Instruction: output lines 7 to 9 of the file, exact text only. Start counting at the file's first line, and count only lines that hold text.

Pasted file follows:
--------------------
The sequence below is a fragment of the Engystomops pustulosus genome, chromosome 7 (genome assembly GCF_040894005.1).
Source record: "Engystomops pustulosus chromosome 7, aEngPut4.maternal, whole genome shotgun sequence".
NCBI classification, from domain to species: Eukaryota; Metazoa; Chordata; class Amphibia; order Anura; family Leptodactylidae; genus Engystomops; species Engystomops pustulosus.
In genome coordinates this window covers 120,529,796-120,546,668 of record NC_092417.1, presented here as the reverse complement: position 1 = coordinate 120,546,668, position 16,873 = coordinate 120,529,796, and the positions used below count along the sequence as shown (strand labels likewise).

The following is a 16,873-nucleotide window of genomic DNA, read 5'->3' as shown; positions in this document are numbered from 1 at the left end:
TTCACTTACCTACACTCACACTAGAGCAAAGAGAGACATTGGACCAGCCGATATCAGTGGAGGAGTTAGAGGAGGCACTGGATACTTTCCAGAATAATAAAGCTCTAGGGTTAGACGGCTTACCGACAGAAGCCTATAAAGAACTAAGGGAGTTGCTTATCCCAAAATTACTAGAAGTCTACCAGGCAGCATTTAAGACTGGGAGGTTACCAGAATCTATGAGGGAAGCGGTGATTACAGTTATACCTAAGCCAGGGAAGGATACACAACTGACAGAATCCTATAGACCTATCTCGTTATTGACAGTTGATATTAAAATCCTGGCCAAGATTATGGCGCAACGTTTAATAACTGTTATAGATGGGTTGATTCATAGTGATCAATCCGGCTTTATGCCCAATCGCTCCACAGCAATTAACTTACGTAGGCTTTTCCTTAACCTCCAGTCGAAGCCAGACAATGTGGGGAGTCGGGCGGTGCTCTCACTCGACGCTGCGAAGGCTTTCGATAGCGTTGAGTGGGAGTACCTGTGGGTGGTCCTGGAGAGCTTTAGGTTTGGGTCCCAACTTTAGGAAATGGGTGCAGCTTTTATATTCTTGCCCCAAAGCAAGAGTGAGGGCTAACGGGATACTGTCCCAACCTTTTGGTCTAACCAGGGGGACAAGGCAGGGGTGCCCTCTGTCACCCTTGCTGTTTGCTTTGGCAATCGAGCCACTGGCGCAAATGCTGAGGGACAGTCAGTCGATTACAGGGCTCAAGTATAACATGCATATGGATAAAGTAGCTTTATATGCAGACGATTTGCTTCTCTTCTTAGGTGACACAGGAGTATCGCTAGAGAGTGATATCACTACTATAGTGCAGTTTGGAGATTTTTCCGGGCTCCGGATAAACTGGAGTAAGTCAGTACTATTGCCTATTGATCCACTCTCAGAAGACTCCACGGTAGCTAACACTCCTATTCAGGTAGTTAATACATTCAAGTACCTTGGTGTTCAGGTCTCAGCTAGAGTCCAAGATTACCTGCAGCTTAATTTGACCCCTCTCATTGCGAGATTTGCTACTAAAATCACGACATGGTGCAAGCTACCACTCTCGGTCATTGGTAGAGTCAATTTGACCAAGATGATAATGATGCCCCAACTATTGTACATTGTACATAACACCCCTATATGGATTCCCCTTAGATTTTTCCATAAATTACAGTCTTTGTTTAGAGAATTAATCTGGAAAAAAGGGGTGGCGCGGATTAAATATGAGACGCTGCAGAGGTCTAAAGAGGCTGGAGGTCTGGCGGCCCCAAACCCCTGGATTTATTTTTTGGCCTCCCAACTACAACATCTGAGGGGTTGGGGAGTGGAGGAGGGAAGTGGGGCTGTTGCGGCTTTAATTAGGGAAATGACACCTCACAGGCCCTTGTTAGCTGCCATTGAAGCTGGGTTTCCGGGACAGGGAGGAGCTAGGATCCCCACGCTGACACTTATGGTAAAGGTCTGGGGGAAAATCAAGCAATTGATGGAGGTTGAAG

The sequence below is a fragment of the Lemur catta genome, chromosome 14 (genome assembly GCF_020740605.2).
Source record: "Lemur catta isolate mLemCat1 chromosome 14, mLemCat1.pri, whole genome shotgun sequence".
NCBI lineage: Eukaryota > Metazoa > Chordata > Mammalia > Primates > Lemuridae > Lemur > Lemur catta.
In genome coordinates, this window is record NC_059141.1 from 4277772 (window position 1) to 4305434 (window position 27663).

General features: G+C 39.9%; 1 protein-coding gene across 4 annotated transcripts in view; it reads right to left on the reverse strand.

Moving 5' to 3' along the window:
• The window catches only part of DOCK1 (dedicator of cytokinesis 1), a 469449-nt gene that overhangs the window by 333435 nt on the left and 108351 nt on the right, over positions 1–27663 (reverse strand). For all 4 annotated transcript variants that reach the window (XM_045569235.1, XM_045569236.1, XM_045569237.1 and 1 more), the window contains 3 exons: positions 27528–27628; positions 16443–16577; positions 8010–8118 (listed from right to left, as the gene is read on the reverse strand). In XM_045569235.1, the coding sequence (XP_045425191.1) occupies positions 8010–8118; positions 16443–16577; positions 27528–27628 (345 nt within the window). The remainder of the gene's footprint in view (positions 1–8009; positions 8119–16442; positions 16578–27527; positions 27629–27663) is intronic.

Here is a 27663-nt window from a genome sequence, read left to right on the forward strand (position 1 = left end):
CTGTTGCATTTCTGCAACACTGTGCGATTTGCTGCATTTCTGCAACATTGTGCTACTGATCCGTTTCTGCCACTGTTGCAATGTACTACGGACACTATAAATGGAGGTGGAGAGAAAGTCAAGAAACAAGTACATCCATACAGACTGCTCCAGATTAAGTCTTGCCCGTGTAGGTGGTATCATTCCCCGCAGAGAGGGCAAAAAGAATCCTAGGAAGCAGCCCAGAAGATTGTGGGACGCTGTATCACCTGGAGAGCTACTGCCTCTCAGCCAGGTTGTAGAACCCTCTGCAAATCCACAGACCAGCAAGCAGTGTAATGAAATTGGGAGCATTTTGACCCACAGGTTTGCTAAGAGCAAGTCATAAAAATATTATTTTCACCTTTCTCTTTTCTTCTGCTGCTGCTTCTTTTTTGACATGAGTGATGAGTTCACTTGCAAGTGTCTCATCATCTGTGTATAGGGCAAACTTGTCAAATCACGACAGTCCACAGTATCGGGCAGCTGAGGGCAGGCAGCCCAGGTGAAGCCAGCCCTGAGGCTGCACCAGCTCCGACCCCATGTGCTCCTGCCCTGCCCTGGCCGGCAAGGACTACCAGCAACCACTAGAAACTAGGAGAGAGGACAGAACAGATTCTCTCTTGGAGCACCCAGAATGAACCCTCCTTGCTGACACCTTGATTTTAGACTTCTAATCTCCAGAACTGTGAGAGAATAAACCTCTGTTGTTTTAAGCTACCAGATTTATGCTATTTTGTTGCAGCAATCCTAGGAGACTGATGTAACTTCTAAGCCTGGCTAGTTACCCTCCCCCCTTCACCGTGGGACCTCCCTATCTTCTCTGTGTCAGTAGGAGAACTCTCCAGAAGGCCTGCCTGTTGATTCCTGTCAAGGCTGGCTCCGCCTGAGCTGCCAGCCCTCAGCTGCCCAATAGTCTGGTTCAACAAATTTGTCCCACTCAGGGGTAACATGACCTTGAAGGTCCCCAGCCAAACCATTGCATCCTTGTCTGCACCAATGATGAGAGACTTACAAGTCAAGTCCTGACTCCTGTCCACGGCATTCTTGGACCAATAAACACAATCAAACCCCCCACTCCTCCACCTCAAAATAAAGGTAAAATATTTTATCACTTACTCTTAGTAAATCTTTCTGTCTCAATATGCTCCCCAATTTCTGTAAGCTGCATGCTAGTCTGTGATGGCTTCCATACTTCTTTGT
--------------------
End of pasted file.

The sequence below is a fragment of the Lemur catta genome, chromosome 14 (genome assembly GCF_020740605.2).
Source record: "Lemur catta isolate mLemCat1 chromosome 14, mLemCat1.pri, whole genome shotgun sequence".
NCBI lineage: Eukaryota > Metazoa > Chordata > Mammalia > Primates > Lemuridae > Lemur > Lemur catta.